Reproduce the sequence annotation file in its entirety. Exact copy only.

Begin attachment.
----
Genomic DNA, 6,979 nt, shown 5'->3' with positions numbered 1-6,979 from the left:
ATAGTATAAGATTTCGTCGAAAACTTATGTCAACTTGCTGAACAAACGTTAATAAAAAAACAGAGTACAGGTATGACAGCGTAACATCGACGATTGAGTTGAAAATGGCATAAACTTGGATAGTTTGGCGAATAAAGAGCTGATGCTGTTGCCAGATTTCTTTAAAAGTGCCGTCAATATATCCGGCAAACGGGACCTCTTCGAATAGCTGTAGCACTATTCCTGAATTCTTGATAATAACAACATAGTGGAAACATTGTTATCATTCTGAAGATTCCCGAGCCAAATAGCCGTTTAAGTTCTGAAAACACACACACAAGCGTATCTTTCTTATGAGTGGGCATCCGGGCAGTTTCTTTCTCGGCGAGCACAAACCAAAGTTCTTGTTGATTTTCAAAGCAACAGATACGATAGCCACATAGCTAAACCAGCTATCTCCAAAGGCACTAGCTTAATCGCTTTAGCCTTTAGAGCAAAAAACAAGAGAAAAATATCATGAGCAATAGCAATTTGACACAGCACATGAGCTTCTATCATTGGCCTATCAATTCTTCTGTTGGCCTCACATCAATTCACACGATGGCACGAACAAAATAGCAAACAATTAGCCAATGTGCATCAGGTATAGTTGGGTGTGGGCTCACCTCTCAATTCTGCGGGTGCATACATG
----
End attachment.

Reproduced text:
Genomic DNA, 6,979 nt, shown 5'->3' with positions numbered 1-6,979 from the left:
ATAGTATAAGATTTCGTCGAAAACTTATGTCAACTTGCTGAACAAACGTTAATAAAAAAACAGAGTACAGGTATGACAGCGTAACATCGACGATTGAGTTGAAAATGGCATAAACTTGGATAGTTTGGCGAATAAAGAGCTGATGCTGTTGCCAGATTTCTTTAAAAGTGCCGTCAATATATCCGGCAAACGGGACCTCTTCGAATAGCTGTAGCACTATTCCTGAATTCTTGATAATAACAACATAGTGGAAACATTGTTATCATTCTGAAGATTCCCGAGCCAAATAGCCGTTTAAGTTCTGAAAACACACACACAAGCGTATCTTTCTTATGAGTGGGCATCCGGGCAGTTTCTTTCTCGGCGAGCACAAACCAAAGTTCTTGTTGATTTTCAAAGCAACAGATACGATAGCCACATAGCTAAACCAGCTATCTCCAAAGGCACTAGCTTAATCGCTTTAGCCTTTAGAGCAAAAAACAAGAGAAAAATATCATGAGCAATAGCAATTTGACACAGCACATGAGCTTCTATCATTGGCCTATCAATTCTTCTGTTGGCCTCACATCAATTCACACGATGGCACGAACAAAATAGCAAACAATTAGCCAATGTGCATCAGGTATAGTTGGGTGTGGGCTCACCTCTCAATTCTGCGGGTGCATACATG